Interview with Alexandria Anderson International Affairs, Spring 2016

What was your background prior to Graduate Professional Studies?
I graduated from Spelman College in 2012 with a BA in International Studies and a concentration in Cultural Studies. I was introduced to Cultural Anthropology in the latter half of my undergraduate career and knew that I needed to pursue that track in graduate school. After undergrad, I lived and worked in Guangzhou, China, for two and half years as an ESL Educator at a private language school.

Why did you choose to participate in Graduate Professional Studies?
My international studies degree was incredibly interdisciplinary and lacked focus. I found that it was hard to market to employers after graduation. After my experience abroad, I was looking for an opportunity to gain relevant work experience, while earning credits in Anthropology. I was also looking for my niche--a role that aligned with my interests in cultural studies and international development work. GPS also seemed like the best way to re-integrate into DC and build my professional and academic networks.

Where did you intern? What were some daily tasks at your internship? Favorite part?
I interned at Meridian International Center, a non-profit public diplomacy center that specializes in implementing federal-funded and private professional exchange programs. These programs are tailored to the needs of the participants and to fulfill U.S. foreign policy goals and initiatives to strengthen our relationships abroad. At Meridian, I had the opportunity to provide logistical support for a number of reams on different short-term exchange programs. I thoroughly enjoyed contributing to program editorial campaigns and accompanying the visitors on cultural tours, workshops, receptions, and conferences.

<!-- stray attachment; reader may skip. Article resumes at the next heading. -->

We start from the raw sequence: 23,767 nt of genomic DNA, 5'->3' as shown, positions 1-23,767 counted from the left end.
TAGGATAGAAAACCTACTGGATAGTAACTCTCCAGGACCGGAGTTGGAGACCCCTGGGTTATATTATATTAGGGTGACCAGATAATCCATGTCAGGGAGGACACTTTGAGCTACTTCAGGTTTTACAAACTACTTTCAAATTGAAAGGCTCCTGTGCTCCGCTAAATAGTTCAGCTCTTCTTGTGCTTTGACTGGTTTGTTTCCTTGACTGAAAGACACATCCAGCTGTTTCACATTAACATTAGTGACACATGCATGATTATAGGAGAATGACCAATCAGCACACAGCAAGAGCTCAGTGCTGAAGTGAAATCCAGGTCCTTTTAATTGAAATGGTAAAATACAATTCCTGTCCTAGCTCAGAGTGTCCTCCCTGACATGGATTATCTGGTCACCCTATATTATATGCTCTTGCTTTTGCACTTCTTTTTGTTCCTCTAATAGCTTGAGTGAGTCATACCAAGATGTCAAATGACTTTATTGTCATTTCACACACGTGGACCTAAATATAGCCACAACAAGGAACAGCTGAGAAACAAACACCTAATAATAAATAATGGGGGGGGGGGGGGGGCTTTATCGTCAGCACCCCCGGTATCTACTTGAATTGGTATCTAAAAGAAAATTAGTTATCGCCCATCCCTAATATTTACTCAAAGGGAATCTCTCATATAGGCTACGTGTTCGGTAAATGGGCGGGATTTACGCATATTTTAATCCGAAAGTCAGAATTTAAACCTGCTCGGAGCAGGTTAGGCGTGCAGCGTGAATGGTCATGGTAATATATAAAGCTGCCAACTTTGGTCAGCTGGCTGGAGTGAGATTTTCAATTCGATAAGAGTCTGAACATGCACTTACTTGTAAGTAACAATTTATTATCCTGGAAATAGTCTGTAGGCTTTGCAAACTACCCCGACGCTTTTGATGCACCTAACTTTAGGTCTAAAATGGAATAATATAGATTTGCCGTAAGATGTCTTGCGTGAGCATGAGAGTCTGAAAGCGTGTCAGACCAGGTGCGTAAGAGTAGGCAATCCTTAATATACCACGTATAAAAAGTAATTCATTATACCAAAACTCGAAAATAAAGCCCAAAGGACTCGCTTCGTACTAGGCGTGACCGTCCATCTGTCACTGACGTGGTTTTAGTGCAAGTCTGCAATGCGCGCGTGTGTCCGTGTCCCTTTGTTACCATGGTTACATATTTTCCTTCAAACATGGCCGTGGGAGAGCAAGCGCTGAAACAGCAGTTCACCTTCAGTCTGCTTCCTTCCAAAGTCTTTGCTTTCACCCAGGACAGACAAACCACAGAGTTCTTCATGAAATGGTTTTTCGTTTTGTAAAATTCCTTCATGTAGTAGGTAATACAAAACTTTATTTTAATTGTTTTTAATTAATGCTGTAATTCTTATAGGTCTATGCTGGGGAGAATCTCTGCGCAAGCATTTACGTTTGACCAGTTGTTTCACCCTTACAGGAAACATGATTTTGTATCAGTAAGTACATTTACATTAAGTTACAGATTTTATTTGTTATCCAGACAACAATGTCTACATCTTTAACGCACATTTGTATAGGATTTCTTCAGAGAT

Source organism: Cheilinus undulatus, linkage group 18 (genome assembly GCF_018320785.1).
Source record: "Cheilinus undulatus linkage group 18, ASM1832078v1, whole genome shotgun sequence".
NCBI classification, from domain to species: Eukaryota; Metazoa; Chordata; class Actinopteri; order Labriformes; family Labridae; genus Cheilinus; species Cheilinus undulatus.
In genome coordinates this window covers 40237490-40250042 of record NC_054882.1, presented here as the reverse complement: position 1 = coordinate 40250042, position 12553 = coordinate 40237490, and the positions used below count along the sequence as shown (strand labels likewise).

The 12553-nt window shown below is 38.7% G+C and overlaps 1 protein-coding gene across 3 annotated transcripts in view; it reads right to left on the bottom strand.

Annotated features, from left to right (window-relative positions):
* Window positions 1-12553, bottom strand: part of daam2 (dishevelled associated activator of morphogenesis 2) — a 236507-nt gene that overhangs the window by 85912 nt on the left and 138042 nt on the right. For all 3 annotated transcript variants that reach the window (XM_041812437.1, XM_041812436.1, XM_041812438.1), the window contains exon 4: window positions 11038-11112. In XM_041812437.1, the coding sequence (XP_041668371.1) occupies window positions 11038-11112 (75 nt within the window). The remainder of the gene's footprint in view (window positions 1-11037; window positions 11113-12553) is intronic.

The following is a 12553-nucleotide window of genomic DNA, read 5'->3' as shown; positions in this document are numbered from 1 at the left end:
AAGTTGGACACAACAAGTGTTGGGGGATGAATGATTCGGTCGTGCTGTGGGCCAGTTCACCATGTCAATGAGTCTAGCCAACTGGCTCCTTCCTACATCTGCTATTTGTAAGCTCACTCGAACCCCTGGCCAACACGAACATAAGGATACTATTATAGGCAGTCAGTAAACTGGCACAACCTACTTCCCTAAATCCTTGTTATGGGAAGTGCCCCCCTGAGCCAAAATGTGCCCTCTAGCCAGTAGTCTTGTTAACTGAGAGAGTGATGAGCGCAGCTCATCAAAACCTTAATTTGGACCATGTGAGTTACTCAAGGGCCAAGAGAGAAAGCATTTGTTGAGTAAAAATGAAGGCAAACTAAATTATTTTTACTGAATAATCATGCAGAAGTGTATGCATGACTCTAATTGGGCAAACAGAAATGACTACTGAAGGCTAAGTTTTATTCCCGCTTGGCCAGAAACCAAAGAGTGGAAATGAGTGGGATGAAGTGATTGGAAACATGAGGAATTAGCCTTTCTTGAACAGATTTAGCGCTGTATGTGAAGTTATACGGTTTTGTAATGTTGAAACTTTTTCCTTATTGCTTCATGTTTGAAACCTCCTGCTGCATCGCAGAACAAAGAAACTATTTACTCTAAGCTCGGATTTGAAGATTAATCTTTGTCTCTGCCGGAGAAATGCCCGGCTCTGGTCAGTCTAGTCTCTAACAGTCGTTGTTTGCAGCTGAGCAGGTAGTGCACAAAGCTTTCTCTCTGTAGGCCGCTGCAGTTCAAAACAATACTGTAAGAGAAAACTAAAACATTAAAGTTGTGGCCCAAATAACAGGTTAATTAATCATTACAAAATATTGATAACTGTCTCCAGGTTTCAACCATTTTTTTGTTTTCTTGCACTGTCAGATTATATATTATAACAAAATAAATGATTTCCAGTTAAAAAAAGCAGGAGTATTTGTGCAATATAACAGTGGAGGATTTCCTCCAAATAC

Did you know what your career/academic path looked like before you joined the program?
Before the program, I was unsure of what I wanted to do in International Affairs. I was looking for a way to marry my academic passions and my skills, to find a professional path. It was my internship at Meridian that allowed me to realize my interests in international and exchange programming. My GPS classes also validated those skills and allowed me to see the bigger picture. I understood how the work I was doing at Meridian fit into the strategies and solutions proposed in International Relations.

What was your #1 takeaway from the Program? What would you tell others considering GPS?
My greatest takeaway is that the study of International Relations is the best way to address the world's greatest social, environmental, and political challenges that plague the international community. The faculty, seminars, site visits, and guest speakers from my time in GPS, continue to inform my outlook and the work I set out to do in International Affairs.

What did you do after completing your GPS semester?
Since completing the program, I've enrolled in the Public Anthropology Certificate Program at American University starting this fall. I also started working at AU as the Summer Study Program Manager with their AU/gMEO partnership, a Chinese educational exchange program, and as a Program Assistant in the School of Professional & Extended Studies. I'm going to school and earning more experience in educational program logistics.

Did your time with GPS directly affect your professional success?
After GPS, I can say that I am equipped with the skills to balance both my career and school. I'm assured that I can succeed in the field and accomplish all that I plan. I also know that the relationships I've built during the semester, will continue to serve me throughout the years.